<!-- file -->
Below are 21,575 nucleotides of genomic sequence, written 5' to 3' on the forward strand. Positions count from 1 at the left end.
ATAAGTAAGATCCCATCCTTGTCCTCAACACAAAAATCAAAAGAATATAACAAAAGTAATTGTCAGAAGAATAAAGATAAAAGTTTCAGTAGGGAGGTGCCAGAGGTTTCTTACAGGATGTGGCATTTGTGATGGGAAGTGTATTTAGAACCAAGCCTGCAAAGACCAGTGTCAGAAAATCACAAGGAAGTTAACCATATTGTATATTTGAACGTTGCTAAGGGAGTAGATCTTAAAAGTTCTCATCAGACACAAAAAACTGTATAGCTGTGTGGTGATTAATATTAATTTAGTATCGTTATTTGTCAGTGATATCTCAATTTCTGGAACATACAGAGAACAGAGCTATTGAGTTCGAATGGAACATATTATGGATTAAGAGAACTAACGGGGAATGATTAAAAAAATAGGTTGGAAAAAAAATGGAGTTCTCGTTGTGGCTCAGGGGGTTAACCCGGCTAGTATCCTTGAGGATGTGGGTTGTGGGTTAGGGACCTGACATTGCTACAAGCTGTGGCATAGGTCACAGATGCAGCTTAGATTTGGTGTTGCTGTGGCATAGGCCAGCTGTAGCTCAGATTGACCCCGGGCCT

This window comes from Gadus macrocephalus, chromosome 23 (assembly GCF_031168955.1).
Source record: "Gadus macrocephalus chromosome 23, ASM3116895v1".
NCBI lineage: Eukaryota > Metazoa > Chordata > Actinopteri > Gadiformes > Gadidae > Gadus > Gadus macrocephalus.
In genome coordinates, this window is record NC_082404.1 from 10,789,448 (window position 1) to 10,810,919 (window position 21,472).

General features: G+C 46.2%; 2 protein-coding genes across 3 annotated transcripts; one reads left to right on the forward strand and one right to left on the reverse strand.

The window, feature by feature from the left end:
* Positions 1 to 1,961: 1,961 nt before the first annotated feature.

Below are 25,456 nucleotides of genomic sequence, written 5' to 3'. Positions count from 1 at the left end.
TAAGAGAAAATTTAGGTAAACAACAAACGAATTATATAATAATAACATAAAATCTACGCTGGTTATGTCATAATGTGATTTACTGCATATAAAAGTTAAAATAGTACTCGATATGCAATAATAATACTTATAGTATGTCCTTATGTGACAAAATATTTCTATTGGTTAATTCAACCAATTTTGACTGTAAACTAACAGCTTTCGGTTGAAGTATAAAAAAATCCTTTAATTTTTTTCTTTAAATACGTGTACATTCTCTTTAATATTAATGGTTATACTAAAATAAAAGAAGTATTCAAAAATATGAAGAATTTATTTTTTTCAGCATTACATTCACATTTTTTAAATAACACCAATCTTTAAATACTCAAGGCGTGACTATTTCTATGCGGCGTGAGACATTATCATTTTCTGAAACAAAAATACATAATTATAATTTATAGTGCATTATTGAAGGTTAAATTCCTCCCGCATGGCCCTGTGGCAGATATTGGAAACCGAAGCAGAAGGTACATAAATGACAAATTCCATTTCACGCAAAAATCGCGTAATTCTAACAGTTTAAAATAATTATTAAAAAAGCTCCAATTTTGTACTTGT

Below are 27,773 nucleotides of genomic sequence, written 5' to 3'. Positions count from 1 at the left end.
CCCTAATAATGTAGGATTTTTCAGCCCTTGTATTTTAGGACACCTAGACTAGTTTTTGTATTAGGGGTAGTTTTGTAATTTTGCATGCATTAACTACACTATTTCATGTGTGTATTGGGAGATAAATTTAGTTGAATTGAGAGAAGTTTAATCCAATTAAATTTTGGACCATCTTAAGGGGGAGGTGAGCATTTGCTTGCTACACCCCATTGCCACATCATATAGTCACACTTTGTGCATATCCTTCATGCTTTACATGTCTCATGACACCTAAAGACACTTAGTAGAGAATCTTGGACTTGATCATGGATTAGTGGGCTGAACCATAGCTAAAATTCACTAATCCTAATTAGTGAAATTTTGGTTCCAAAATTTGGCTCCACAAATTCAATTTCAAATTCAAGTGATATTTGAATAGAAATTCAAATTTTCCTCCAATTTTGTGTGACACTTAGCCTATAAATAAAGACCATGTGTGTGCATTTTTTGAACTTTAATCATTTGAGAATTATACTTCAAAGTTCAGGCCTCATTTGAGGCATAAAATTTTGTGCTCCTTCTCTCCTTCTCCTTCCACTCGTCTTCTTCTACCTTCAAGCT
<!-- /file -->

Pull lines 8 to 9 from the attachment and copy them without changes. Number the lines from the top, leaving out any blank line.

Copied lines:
The window, feature by feature from the left end:
* Positions 1 to 1,961: 1,961 nt before the first annotated feature.